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Film and Literature BA (QW26)

Explore our Film and Literature degree at Warwick


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Bachelor of Arts (BA)
3 years full-time
26 September 2022
Film and Television Studies
University of Warwick

Fascinated by how words and images reflect and influence both humanity and society? Our Film and Literature degree lets you study both subjects – Literature, and Film and Television Studies. It also examines how they meet and overlap. This includes the adaptation of material from one medium into another, and the broad cultural shift from literature to film, television, and audio-visual media.


Words and images have always been central to the way cultures have communicated ideas about what societies are, or should be like. They explore what it is to be human in ways that have a philosophical, ethical and moral dimension.

They do so by finding particularly eloquent and beautiful forms of expression and inciting varied responses with different degrees of intensity. With an equal weighting of both subjects, this course brings together a traditional discipline (literature) with a newer, pervasive and culturally essential one (film and television studies). It will develop your understanding of film, television and literature, their history, aesthetics, and social and cultural significance.

As the course progresses, you will have increased freedom to delve into areas that particularly intrigue you. Our small classes mean you will be taught closely by world-leading academics who share your passion for the subject. You will also be able to take advantage of our thriving extracurricular culture, perhaps writing, blogging about, making, or screening films.

You will emerge from your course with the highly valued ability to research, structure, argue and write to a very high standard on a breadth of current media and literature-related issues, and with an exceptional level of audio-visual literacy.


Year One

In the first year on the film side of your degree you will delve into the history of cinema, the fundamentals of film and television criticism, film theory and film and television analysis. You will also take a module called Adaptation, taught jointly by Film and Television Studies and English and Comparative Literary Studies, as well as Modes of Reading, also in the English department.

Year Two

In the second year, you will have more flexibility to tailor the course to your own interests, and core modules will focus on Classical Hollywood Cinema and explore the concept of World-Cinemas using case studies linked to the expertise of your tutors.

Year Three

In the third year, you will have the opportunity to apply to write an independent supervised dissertation and the opportunity to apply for a place on a specialist film production module delivered exclusively by the world-renowned London Film School. You can also explore a wide range of specialist topics supported by the research expertise of staff in the department.


Screenings are an essential part of our teaching and attendance is compulsory.

Lectures are typically 50 minutes long and contain a lot of information about that week’s topic.

Seminars are perhaps the biggest change from school or college. A seminar is a small group discussion led by a tutor. We teach in groups of around 8-11 students to give everyone focused attention and to allow each student plenty of space to speak.

You will take part in seminars with around 8-11 other students.
Degrees in our department are 3-year programmes made up of smaller units called modules. You will take between 4-6 modules per year of your degree. Typically there will be 4-6 hours contact time per module per week. For each module you take you can expect to have 1-2 screenings per week, a lecture per week and a seminar per week.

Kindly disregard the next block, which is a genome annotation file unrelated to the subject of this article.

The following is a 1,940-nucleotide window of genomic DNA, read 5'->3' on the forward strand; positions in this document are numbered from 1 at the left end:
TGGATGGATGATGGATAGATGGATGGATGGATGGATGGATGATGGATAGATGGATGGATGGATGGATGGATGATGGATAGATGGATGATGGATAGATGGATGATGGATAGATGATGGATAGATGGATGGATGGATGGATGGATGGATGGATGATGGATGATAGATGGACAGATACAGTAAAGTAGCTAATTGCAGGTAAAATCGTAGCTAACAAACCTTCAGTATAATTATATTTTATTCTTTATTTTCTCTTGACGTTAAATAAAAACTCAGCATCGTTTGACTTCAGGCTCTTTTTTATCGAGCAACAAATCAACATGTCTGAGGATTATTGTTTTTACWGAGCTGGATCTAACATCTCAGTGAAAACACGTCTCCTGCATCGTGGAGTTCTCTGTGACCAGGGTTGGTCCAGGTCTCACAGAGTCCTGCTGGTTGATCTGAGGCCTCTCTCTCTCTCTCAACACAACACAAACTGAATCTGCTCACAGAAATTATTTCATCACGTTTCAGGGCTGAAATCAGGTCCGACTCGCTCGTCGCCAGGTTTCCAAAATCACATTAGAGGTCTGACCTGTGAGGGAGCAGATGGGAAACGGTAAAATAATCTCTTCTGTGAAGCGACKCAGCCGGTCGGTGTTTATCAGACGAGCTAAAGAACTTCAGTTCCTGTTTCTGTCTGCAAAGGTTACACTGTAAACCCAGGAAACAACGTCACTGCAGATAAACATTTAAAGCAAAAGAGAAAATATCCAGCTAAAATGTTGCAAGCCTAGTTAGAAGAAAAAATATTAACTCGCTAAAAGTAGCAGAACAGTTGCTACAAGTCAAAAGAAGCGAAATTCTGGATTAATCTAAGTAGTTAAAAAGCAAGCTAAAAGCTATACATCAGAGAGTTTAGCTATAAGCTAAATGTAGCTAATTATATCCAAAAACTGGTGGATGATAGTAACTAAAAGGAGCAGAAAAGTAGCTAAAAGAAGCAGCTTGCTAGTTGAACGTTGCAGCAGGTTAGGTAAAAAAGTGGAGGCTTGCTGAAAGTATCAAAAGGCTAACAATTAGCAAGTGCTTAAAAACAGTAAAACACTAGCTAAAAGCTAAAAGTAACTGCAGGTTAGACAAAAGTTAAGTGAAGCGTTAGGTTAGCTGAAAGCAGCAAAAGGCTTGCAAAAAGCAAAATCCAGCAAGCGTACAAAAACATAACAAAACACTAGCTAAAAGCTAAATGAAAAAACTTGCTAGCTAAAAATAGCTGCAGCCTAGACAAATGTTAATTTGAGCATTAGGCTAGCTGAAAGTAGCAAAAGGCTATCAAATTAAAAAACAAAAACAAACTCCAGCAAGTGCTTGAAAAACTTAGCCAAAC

Assessment varied by modules studied. The second and third year count 50% each towards your final mark.

Study abroad

You also have the option of a four-year full-time BA Film and Literature degree with a Study Abroad year.

You will spend your third year at one of our partner institutions, and return in the fourth year to complete your degree.

Choose from a range of leading universities around the world including:

  • Tokyo University
  • The University of Amsterdam
  • Monash University in Australia
  • Monash University in Malaysia

By choosing to add a Study Abroad year you will:

  • Develop your knowledge by looking at a range of topics from different perspectives
  • Gain a specialist understanding of local and national media and film cultures of the area in which you study
  • Be taught using different teaching styles
  • Have a chance to experience the underlying international nature of film

Find out more about Study Abroad.


Placements and work experience

We have embedded employability skills throughout our Film Studies degree.

There are also many opportunities for applied learning and assessment across our modules. In particular, our optional final year modules offer training in:

  • Critical writing on film
  • Digital editing
  • Film production
  • Curation and festival design


Additional requirements

If your application meets our requirements, you will need to submit a piece of written work and attend an interview. If you are from overseas and unable to attend an interview, alternate arrangements will made.


A level typical offer

ABB including English Literature or English Language and Literature combined.

Please also see our additional requirements below.

A level contextual offer

We welcome applications from candidates who meet the contextual eligibility criteria. The typical contextual offer is BBB including B in English Literature/English Language and Literature (combined). See if you’re eligible.

General GCSE requirements

Unless specified differently above, you will also need a minimum of GCSE grade 4 or C (or an equivalent qualification) in English Language and either Mathematics or a Science subject. Find out more about our entry requirements and the qualifications we accept. We advise that you also check the English Language requirements for your course which may specify a higher GCSE English requirement. Please find the information about this below.